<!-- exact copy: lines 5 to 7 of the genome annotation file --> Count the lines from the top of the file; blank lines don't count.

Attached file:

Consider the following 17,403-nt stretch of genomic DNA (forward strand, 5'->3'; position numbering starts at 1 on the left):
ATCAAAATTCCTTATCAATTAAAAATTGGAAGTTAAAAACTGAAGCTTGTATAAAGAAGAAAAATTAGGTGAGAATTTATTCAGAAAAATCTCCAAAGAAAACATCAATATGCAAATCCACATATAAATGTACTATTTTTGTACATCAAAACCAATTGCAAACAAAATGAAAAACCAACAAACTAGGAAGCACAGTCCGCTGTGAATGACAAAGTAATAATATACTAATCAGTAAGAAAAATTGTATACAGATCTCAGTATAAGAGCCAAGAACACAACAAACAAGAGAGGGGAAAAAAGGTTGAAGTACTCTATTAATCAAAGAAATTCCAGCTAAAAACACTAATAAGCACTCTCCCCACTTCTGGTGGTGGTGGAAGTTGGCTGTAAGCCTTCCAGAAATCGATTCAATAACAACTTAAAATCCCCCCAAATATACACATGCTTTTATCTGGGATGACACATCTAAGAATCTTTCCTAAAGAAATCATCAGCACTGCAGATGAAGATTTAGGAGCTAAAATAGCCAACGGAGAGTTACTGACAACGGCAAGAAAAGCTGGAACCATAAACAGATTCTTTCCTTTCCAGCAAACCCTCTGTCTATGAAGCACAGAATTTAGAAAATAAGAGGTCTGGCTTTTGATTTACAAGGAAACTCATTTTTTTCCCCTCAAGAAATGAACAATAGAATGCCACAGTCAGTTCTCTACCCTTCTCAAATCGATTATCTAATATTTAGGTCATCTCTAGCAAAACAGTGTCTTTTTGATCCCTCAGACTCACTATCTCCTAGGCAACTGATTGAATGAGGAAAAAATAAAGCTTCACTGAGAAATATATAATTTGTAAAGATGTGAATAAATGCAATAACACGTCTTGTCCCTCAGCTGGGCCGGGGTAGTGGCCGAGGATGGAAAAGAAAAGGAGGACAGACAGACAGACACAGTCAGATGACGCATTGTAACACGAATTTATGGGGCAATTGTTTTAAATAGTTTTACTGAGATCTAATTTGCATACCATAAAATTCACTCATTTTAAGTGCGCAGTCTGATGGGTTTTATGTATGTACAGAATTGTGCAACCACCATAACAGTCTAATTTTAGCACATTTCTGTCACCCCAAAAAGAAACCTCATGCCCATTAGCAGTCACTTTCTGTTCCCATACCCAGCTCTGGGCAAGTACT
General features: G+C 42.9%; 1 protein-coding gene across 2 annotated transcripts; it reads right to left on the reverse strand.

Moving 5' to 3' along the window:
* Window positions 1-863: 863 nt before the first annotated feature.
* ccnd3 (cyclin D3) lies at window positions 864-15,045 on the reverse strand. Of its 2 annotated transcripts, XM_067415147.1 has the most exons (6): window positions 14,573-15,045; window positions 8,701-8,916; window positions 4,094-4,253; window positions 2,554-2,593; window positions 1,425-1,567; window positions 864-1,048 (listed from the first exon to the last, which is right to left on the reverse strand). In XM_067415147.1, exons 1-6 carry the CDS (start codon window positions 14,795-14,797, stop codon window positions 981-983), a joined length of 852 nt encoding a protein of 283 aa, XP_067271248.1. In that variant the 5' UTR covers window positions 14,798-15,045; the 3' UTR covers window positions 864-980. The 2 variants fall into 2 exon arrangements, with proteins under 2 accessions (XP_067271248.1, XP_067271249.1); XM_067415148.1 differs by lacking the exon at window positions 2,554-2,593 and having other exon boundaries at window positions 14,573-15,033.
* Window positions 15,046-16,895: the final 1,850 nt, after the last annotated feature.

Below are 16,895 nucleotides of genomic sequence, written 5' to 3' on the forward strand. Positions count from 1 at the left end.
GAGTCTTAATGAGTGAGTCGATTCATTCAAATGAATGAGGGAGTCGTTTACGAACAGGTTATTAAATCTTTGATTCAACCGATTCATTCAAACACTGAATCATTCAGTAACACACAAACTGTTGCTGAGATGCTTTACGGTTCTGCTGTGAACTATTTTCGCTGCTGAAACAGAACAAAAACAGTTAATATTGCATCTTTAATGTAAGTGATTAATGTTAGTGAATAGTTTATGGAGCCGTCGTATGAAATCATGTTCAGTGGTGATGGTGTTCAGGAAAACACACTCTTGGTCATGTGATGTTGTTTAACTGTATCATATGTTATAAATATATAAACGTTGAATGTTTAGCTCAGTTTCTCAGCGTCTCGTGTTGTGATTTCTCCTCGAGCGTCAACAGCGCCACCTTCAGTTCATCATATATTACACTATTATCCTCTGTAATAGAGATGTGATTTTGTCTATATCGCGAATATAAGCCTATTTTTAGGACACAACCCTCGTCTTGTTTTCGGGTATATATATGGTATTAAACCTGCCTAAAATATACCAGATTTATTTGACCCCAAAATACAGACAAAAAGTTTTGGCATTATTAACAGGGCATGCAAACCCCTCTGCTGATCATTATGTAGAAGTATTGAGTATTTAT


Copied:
* Window positions 1-863: 863 nt before the first annotated feature.
* ccnd3 (cyclin D3) lies at window positions 864-15,045 on the reverse strand. Of its 2 annotated transcripts, XM_067415147.1 has the most exons (6): window positions 14,573-15,045; window positions 8,701-8,916; window positions 4,094-4,253; window positions 2,554-2,593; window positions 1,425-1,567; window positions 864-1,048 (listed from the first exon to the last, which is right to left on the reverse strand). In XM_067415147.1, exons 1-6 carry the CDS (start codon window positions 14,795-14,797, stop codon window positions 981-983), a joined length of 852 nt encoding a protein of 283 aa, XP_067271248.1. In that variant the 5' UTR covers window positions 14,798-15,045; the 3' UTR covers window positions 864-980. The 2 variants fall into 2 exon arrangements, with proteins under 2 accessions (XP_067271248.1, XP_067271249.1); XM_067415148.1 differs by lacking the exon at window positions 2,554-2,593 and having other exon boundaries at window positions 14,573-15,033.
* Window positions 15,046-16,895: the final 1,850 nt, after the last annotated feature.